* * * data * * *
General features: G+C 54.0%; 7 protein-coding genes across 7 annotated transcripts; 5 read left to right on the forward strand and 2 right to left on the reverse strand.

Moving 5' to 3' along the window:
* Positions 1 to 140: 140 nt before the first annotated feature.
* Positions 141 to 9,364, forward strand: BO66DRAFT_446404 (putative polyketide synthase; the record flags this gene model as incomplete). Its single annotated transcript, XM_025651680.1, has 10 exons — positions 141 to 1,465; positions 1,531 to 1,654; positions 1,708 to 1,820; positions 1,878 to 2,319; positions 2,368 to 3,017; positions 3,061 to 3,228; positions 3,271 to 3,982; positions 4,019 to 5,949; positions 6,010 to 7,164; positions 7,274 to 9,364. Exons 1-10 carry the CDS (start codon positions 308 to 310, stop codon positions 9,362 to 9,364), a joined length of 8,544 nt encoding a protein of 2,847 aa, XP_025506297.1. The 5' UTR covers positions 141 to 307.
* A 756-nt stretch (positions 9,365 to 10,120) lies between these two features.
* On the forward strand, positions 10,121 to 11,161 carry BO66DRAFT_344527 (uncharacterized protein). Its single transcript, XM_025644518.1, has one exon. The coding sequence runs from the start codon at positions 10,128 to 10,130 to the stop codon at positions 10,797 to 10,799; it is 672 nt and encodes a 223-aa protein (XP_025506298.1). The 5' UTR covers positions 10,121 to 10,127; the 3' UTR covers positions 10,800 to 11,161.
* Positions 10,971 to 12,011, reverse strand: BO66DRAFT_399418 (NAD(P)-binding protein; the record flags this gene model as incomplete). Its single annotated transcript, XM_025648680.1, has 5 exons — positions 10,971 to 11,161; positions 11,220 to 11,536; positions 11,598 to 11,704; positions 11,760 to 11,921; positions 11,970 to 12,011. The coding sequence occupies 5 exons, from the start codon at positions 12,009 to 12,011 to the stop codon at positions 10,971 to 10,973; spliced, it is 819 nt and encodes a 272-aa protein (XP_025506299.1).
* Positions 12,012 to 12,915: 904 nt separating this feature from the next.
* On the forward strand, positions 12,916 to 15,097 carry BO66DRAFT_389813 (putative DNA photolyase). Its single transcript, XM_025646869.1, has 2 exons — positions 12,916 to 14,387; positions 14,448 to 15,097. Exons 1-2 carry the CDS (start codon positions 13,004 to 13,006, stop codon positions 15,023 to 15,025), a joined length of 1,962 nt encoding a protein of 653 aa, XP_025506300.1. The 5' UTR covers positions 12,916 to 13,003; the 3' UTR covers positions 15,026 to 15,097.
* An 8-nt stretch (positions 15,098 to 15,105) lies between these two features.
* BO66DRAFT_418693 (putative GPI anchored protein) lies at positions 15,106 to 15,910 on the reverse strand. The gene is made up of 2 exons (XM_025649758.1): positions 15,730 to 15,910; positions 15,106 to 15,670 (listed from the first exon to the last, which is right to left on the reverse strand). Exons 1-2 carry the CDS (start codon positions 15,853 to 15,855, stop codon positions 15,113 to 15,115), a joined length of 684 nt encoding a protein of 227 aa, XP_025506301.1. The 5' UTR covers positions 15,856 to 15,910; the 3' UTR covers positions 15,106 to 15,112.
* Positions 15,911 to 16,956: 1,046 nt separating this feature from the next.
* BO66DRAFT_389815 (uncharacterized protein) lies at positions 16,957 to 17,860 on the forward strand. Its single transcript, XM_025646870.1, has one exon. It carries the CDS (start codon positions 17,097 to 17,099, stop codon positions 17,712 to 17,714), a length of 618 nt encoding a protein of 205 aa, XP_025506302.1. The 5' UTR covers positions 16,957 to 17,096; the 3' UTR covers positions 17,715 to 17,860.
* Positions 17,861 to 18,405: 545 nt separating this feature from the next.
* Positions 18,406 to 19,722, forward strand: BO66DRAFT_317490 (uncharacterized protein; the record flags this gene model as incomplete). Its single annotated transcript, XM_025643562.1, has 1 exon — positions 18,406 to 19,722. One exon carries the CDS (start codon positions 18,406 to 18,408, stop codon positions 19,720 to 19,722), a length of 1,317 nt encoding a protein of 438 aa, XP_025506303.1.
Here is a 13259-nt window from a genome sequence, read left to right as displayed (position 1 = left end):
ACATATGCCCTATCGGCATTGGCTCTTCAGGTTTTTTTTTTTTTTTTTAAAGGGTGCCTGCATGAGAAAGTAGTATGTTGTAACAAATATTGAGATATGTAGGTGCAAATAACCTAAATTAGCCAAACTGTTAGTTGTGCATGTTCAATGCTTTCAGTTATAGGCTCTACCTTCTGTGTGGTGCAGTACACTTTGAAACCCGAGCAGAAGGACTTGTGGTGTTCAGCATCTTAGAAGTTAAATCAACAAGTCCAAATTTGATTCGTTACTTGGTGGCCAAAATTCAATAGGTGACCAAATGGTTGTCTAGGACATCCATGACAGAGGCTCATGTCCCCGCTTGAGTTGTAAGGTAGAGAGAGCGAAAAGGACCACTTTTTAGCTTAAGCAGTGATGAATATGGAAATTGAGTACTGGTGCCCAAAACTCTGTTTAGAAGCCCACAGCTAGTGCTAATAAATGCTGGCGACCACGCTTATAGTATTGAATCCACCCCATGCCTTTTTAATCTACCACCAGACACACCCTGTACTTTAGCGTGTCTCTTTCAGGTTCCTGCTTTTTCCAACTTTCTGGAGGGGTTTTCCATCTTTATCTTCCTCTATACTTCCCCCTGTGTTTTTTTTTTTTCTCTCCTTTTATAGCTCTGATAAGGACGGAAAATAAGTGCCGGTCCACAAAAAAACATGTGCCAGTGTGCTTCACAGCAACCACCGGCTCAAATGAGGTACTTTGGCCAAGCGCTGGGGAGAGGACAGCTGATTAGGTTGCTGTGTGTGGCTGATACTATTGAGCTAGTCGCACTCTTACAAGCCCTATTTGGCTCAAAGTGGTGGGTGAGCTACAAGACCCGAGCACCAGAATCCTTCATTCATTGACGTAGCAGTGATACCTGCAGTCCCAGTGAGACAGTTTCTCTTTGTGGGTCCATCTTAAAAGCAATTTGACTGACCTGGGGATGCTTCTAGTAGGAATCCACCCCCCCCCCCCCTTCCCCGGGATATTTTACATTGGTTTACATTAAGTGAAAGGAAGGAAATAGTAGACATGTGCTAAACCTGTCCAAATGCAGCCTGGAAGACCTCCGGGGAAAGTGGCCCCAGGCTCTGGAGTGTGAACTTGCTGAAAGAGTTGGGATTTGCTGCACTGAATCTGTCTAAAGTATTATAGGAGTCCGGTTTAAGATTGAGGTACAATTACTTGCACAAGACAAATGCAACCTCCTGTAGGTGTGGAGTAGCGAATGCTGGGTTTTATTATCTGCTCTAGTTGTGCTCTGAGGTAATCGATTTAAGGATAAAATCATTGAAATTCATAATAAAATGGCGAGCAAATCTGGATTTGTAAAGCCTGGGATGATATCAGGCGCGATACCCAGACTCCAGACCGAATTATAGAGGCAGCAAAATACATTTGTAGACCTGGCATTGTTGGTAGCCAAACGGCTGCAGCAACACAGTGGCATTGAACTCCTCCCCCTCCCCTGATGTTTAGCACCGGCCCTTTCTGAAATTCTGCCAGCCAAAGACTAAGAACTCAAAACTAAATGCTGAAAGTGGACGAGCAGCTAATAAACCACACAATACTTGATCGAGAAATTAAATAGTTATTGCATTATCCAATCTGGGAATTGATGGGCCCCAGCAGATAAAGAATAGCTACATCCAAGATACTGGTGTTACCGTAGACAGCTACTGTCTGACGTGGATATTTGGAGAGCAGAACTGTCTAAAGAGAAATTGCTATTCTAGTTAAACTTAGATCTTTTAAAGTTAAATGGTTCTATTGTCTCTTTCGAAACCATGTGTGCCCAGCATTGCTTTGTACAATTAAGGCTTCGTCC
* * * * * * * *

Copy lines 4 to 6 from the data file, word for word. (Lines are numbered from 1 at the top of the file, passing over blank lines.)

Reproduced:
* Positions 141 to 9,364, forward strand: BO66DRAFT_446404 (putative polyketide synthase; the record flags this gene model as incomplete). Its single annotated transcript, XM_025651680.1, has 10 exons — positions 141 to 1,465; positions 1,531 to 1,654; positions 1,708 to 1,820; positions 1,878 to 2,319; positions 2,368 to 3,017; positions 3,061 to 3,228; positions 3,271 to 3,982; positions 4,019 to 5,949; positions 6,010 to 7,164; positions 7,274 to 9,364. Exons 1-10 carry the CDS (start codon positions 308 to 310, stop codon positions 9,362 to 9,364), a joined length of 8,544 nt encoding a protein of 2,847 aa, XP_025506297.1. The 5' UTR covers positions 141 to 307.
* A 756-nt stretch (positions 9,365 to 10,120) lies between these two features.
* On the forward strand, positions 10,121 to 11,161 carry BO66DRAFT_344527 (uncharacterized protein). Its single transcript, XM_025644518.1, has one exon. The coding sequence runs from the start codon at positions 10,128 to 10,130 to the stop codon at positions 10,797 to 10,799; it is 672 nt and encodes a 223-aa protein (XP_025506298.1). The 5' UTR covers positions 10,121 to 10,127; the 3' UTR covers positions 10,800 to 11,161.